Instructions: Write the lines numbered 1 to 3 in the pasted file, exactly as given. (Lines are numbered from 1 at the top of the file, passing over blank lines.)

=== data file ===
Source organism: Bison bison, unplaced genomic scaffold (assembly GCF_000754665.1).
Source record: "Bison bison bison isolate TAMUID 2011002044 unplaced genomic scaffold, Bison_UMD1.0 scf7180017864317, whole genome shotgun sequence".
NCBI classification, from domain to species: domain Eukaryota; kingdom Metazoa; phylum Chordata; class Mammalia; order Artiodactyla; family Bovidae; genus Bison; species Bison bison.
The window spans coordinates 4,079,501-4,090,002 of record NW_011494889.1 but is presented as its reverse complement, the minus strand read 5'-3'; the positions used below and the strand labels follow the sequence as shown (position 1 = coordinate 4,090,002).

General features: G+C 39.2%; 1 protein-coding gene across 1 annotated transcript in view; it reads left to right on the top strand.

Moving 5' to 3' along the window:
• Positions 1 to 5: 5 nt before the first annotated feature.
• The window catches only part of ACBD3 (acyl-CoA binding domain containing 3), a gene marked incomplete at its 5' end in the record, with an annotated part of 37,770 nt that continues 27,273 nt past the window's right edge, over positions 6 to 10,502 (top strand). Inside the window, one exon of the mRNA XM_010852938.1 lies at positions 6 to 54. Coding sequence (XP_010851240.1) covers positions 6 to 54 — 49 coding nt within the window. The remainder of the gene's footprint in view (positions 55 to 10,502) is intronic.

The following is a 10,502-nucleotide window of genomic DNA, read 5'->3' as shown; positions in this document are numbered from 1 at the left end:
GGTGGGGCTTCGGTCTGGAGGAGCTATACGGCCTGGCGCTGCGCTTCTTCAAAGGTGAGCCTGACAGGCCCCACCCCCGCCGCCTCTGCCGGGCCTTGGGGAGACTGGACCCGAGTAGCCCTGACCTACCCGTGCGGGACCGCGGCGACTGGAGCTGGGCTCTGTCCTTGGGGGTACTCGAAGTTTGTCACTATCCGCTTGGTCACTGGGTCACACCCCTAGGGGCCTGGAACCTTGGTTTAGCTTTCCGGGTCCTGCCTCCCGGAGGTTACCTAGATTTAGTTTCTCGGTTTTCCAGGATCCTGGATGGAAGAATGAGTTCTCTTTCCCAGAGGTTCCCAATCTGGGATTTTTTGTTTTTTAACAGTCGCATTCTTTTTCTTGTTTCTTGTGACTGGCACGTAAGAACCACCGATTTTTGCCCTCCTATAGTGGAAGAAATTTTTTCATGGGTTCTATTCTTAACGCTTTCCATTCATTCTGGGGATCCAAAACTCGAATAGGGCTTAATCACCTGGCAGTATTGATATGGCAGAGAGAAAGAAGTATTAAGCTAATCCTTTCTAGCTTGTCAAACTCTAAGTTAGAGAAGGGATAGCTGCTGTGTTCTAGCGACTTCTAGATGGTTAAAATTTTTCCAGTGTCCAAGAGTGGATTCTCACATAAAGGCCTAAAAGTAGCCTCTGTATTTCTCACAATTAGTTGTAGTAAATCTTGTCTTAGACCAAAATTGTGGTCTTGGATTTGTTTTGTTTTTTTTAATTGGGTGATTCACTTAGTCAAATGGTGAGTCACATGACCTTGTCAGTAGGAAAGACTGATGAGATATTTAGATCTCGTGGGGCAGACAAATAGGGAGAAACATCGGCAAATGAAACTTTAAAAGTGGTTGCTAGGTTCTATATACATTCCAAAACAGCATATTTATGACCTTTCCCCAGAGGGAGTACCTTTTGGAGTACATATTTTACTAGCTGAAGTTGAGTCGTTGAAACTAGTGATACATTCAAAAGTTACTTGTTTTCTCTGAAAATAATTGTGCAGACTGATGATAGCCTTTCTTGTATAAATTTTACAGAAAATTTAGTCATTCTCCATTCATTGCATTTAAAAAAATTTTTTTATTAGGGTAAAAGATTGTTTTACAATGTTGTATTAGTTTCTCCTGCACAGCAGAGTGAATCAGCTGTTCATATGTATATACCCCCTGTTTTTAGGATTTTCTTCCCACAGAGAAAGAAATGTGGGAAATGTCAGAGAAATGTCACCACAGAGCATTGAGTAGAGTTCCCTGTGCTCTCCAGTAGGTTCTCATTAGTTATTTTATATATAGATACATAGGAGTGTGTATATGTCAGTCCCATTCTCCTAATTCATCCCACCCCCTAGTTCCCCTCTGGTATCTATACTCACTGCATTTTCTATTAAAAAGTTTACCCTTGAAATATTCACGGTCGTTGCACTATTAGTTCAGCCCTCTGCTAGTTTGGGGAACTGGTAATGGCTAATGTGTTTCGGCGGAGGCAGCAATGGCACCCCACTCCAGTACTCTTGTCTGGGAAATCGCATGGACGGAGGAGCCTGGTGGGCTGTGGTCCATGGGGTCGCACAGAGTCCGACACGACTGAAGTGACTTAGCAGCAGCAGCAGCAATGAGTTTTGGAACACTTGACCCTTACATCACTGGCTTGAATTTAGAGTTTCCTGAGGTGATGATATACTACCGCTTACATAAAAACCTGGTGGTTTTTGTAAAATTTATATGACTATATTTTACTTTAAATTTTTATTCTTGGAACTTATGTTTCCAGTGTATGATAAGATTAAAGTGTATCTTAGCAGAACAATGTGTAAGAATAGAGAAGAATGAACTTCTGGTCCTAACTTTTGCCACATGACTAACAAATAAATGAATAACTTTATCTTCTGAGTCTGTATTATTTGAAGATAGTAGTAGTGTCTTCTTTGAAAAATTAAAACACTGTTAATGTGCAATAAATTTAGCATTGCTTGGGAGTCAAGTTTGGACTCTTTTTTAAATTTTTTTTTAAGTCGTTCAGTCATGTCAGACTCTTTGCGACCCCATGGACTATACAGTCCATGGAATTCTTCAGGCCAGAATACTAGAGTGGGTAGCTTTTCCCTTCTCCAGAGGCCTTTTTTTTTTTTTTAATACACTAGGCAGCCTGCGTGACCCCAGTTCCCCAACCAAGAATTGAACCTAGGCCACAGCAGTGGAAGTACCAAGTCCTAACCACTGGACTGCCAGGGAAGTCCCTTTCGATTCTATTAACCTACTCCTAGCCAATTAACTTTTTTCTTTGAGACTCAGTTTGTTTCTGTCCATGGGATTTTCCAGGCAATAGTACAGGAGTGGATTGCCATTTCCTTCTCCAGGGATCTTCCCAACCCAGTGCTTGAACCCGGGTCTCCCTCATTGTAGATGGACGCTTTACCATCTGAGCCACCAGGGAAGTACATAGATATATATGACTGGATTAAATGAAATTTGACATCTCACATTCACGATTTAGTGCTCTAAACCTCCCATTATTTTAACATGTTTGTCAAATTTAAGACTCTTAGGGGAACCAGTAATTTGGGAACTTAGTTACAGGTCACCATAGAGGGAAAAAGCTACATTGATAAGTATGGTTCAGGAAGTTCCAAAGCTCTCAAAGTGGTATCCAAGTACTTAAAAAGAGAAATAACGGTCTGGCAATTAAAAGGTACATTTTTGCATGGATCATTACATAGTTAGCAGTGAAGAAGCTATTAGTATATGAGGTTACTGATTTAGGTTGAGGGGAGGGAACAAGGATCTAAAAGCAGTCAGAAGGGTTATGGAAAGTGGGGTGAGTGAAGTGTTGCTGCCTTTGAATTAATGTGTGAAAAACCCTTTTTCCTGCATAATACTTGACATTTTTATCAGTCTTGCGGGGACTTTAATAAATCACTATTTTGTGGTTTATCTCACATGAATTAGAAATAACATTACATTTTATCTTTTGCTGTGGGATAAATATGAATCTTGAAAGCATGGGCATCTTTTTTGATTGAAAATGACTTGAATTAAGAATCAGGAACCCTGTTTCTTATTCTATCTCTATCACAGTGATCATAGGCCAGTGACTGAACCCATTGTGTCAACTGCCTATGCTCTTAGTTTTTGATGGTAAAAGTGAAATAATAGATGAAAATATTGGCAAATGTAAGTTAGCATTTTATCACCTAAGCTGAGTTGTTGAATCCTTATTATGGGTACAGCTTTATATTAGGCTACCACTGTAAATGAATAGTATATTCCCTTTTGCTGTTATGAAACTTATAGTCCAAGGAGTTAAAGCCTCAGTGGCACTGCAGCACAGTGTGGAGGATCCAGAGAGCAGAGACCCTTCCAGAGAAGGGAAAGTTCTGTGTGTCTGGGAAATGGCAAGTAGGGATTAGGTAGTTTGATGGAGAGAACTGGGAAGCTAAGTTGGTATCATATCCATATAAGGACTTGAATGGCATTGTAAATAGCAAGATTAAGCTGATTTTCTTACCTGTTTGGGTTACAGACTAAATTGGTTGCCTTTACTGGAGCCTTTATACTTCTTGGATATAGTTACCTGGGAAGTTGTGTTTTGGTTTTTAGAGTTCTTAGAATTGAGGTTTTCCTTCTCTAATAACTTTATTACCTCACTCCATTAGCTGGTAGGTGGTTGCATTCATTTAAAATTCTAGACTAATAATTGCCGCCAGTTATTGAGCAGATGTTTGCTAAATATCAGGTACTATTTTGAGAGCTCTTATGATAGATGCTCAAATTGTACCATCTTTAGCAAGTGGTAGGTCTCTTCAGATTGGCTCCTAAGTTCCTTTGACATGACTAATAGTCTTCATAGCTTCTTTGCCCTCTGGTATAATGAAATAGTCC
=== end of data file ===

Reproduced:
Source organism: Bison bison, unplaced genomic scaffold (assembly GCF_000754665.1).
Source record: "Bison bison bison isolate TAMUID 2011002044 unplaced genomic scaffold, Bison_UMD1.0 scf7180017864317, whole genome shotgun sequence".
NCBI classification, from domain to species: domain Eukaryota; kingdom Metazoa; phylum Chordata; class Mammalia; order Artiodactyla; family Bovidae; genus Bison; species Bison bison.